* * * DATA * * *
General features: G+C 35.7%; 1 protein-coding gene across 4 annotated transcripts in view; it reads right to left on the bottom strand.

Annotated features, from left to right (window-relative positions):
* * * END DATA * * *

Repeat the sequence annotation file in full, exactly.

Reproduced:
General features: G+C 35.7%; 1 protein-coding gene across 4 annotated transcripts in view; it reads right to left on the bottom strand.

Annotated features, from left to right (window-relative positions):